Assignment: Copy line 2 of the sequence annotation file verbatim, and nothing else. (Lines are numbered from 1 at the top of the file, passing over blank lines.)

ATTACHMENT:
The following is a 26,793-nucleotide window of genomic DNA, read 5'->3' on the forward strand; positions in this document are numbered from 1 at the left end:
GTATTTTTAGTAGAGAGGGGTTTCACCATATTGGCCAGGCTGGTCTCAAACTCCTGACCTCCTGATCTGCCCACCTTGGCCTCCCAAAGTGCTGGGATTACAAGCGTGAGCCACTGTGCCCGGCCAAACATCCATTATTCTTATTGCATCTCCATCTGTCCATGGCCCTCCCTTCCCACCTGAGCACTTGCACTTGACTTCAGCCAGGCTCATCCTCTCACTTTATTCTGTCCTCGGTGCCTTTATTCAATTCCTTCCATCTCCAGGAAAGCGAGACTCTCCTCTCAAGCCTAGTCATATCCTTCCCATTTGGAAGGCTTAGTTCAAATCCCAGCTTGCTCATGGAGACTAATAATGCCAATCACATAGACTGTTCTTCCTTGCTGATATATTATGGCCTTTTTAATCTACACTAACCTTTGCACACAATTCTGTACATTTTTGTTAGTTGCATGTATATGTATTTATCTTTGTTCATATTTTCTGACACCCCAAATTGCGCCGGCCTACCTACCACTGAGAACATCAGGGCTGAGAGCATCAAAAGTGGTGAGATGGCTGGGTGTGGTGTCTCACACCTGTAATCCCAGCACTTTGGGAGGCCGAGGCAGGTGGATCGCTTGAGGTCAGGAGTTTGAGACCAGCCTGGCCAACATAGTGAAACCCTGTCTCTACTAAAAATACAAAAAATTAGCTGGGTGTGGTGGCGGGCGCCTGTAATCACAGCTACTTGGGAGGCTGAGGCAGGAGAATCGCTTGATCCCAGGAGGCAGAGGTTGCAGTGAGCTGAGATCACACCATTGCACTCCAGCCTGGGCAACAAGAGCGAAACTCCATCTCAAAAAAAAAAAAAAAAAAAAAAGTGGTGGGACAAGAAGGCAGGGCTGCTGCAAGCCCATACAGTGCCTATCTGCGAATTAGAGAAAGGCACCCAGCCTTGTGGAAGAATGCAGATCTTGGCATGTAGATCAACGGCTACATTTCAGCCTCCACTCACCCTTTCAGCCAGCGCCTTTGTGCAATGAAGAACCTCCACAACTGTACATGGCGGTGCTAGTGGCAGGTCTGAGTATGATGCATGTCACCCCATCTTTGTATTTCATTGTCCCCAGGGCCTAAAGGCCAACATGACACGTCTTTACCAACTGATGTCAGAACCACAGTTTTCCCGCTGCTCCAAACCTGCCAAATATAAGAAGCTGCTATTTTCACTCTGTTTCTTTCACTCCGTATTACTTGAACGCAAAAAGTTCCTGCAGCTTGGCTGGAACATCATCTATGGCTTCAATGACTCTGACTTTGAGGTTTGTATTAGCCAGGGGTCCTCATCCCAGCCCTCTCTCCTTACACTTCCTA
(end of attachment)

GTATTTTTAGTAGAGAGGGGTTTCACCATATTGGCCAGGCTGGTCTCAAACTCCTGACCTCCTGATCTGCCCACCTTGGCCTCCCAAAGTGCTGGGATTACAAGCGTGAGCCACTGTGCCCGGCCAAACATCCATTATTCTTATTGCATCTCCATCTGTCCATGGCCCTCCCTTCCCACCTGAGCACTTGCACTTGACTTCAGCCAGGCTCATCCTCTCACTTTATTCTGTCCTCGGTGCCTTTATTCAATTCCTTCCATCTCCAGGAAAGCGAGACTCTCCTCTCAAGCCTAGTCATATCCTTCCCATTTGGAAGGCTTAGTTCAAATCCCAGCTTGCTCATGGAGACTAATAATGCCAATCACATAGACTGTTCTTCCTTGCTGATATATTATGGCCTTTTTAATCTACACTAACCTTTGCACACAATTCTGTACATTTTTGTTAGTTGCATGTATATGTATTTATCTTTGTTCATATTTTCTGACACCCCAAATTGCGCCGGCCTACCTACCACTGAGAACATCAGGGCTGAGAGCATCAAAAGTGGTGAGATGGCTGGGTGTGGTGTCTCACACCTGTAATCCCAGCACTTTGGGAGGCCGAGGCAGGTGGATCGCTTGAGGTCAGGAGTTTGAGACCAGCCTGGCCAACATAGTGAAACCCTGTCTCTACTAAAAATACAAAAAATTAGCTGGGTGTGGTGGCGGGCGCCTGTAATCACAGCTACTTGGGAGGCTGAGGCAGGAGAATCGCTTGATCCCAGGAGGCAGAGGTTGCAGTGAGCTGAGATCACACCATTGCACTCCAGCCTGGGCAACAAGAGCGAAACTCCATCTCAAAAAAAAAAAAAAAAAAAAAAGTGGTGGGACAAGAAGGCAGGGCTGCTGCAAGCCCATACAGTGCCTATCTGCGAATTAGAGAAAGGCACCCAGCCTTGTGGAAGAATGCAGATCTTGGCATGTAGATCAACGGCTACATTTCAGCCTCCACTCACCCTTTCAGCCAGCGCCTTTGTGCAATGAAGAACCTCCACAACTGTACATGGCGGTGCTAGTGGCAGGTCTGAGTATGATGCATGTCACCCCATCTTTGTATTTCATTGTCCCCAGGGCCTAAAGGCCAACATGACACGTCTTTACCAACTGATGTCAGAACCACAGTTTTCCCGCTGCTCCAAACCTGCCAAATATAAGAAGCTGCTATTTTCACTCTGTTTCTTTCACTCCGTATTACTTGAACGCAAAAAGTTCCTGCAGCTTGGCTGGAACATCATCTATGGCTTCAATGACTCTGACTTTGAGGTTTGTATTAGCCAGGGGTCCTCATCCCAGCCCTCTCTCCTTACACTTCCTA